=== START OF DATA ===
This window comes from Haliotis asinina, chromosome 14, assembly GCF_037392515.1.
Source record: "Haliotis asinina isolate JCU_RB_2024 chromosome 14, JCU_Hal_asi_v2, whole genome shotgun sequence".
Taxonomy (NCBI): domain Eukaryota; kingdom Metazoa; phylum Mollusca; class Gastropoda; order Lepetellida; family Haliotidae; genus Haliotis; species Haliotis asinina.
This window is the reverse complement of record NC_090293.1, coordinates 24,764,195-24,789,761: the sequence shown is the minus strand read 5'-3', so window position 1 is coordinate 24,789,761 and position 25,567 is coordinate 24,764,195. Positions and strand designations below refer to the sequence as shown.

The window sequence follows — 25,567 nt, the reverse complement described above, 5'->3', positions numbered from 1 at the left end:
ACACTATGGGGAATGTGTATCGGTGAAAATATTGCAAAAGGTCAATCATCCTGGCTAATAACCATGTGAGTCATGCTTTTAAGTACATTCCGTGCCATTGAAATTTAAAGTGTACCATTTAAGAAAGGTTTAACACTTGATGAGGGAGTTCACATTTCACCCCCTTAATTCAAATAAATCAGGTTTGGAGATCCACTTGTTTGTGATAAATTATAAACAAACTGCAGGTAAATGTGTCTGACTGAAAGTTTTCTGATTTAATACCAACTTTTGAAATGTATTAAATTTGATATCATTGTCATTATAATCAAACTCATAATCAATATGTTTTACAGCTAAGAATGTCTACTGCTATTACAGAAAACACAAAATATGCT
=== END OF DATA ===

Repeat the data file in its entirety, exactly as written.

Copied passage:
This window comes from Haliotis asinina, chromosome 14, assembly GCF_037392515.1.
Source record: "Haliotis asinina isolate JCU_RB_2024 chromosome 14, JCU_Hal_asi_v2, whole genome shotgun sequence".
Taxonomy (NCBI): domain Eukaryota; kingdom Metazoa; phylum Mollusca; class Gastropoda; order Lepetellida; family Haliotidae; genus Haliotis; species Haliotis asinina.
This window is the reverse complement of record NC_090293.1, coordinates 24,764,195-24,789,761: the sequence shown is the minus strand read 5'-3', so window position 1 is coordinate 24,789,761 and position 25,567 is coordinate 24,764,195. Positions and strand designations below refer to the sequence as shown.

The window sequence follows — 25,567 nt, the reverse complement described above, 5'->3', positions numbered from 1 at the left end:
ACACTATGGGGAATGTGTATCGGTGAAAATATTGCAAAAGGTCAATCATCCTGGCTAATAACCATGTGAGTCATGCTTTTAAGTACATTCCGTGCCATTGAAATTTAAAGTGTACCATTTAAGAAAGGTTTAACACTTGATGAGGGAGTTCACATTTCACCCCCTTAATTCAAATAAATCAGGTTTGGAGATCCACTTGTTTGTGATAAATTATAAACAAACTGCAGGTAAATGTGTCTGACTGAAAGTTTTCTGATTTAATACCAACTTTTGAAATGTATTAAATTTGATATCATTGTCATTATAATCAAACTCATAATCAATATGTTTTACAGCTAAGAATGTCTACTGCTATTACAGAAAACACAAAATATGCT